80,000 wait longer than 30 minutes for an ambulance in the North East
By Paul Edgeworth
Figures reveal 81,000 ambulance delays of over half hour for seriously ill patients in the North East last year.
The number of seriously ill patients in the North East of England having to wait over half an hour for an ambulance has significantly increased in the past year, new data uncovered by Liberal Democrat MP Layla Moran has revealed.
There were 81,044 waits of over half an hour for so-called category two emergencies in 2019/20, which include heart attacks, strokes and serious injury or trauma. This is an increase from 50,056 delays of half an hour or more the year before in 2018/19.
Ambulance trusts should respond to Category 2 calls in 18 minutes on average, because they are classed as a potentially serious condition that may require rapid assessment.
There was also a steep increase in the number of longer delays. 22,084 category two calls took over one hour to respond to last year, up from 7,774 the previous year. And the number of category two calls in the region taking over two hours to respond to soared from 175 to 1,711.
The figures were uncovered through Freedom of Information requests from the North East Ambulance Service.
Commenting, Wearside Lib Dems spokesperson Paul Edgeworth said:
"This massive increase in people waiting over 30 minutes and even over an hour for an ambulance to arrive is really worrying. Waiting a long time for an ambulance to arrive could be the difference between life and death.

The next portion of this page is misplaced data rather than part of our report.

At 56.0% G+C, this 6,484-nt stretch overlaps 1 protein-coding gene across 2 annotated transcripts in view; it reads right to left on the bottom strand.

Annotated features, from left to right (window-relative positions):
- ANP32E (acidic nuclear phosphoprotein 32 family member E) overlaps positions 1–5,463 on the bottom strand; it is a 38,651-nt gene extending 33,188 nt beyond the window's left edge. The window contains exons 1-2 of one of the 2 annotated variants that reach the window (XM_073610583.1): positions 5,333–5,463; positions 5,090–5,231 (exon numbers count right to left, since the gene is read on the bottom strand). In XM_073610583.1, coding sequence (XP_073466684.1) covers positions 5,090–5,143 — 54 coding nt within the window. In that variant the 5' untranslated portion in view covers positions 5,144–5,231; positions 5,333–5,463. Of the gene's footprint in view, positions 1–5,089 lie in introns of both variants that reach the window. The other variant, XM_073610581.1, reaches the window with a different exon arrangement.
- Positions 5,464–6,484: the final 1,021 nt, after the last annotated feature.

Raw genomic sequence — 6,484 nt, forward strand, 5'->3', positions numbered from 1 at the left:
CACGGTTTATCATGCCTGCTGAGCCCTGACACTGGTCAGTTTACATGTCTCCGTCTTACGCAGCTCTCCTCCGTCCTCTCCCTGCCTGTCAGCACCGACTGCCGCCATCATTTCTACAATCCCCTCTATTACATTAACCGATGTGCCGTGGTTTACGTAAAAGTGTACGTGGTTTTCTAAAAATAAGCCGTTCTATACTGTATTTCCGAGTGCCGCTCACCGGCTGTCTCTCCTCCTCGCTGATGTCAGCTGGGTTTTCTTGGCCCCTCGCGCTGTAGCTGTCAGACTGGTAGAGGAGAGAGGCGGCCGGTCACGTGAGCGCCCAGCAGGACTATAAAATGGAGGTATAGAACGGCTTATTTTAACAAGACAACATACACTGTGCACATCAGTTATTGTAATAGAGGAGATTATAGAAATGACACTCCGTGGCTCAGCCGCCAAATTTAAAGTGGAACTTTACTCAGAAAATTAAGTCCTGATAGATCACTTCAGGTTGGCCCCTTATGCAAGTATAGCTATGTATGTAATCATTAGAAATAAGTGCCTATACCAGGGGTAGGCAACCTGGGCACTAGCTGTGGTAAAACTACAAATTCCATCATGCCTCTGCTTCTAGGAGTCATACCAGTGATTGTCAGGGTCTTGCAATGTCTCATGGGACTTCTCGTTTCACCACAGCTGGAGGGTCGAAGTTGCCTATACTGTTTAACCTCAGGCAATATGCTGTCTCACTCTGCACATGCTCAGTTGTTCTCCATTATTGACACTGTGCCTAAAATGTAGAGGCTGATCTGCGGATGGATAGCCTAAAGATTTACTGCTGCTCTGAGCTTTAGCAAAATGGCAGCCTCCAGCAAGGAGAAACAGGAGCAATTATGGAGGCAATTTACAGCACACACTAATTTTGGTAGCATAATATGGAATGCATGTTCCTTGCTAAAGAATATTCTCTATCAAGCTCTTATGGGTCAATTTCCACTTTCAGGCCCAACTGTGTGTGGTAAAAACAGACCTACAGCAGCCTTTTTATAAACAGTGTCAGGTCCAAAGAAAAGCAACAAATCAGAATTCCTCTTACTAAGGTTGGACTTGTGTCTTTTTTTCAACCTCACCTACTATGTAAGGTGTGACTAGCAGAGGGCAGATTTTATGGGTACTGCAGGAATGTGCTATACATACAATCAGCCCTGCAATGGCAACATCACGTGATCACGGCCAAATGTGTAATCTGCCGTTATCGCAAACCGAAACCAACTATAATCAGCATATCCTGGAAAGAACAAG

"If COVID-19 has taught us anything, it's that we need to invest in and support all parts of our NHS. Our paramedics and ambulance service do an outstanding job working flat out, often in really difficult circumstances.
"The least the Government can do is make sure the North East Ambulance Service has the funding, resources and staffing they need so that people in Sunderland and across the North East aren't faced with long delays."
Liberal Democrat MP Layla Moran commented:
"These shocking figures reveal the incredible pressure our ambulance services were under even before this pandemic struck.
"Seriously ill patients, often in need of urgent treatment, are being left waiting for hours for an ambulance to arrive.
"The Government must urgently tackle staff and funding shortages in our ambulance services so they can cope with a second wave.
"We need to invest in frontline services so that patients get the care they deserve."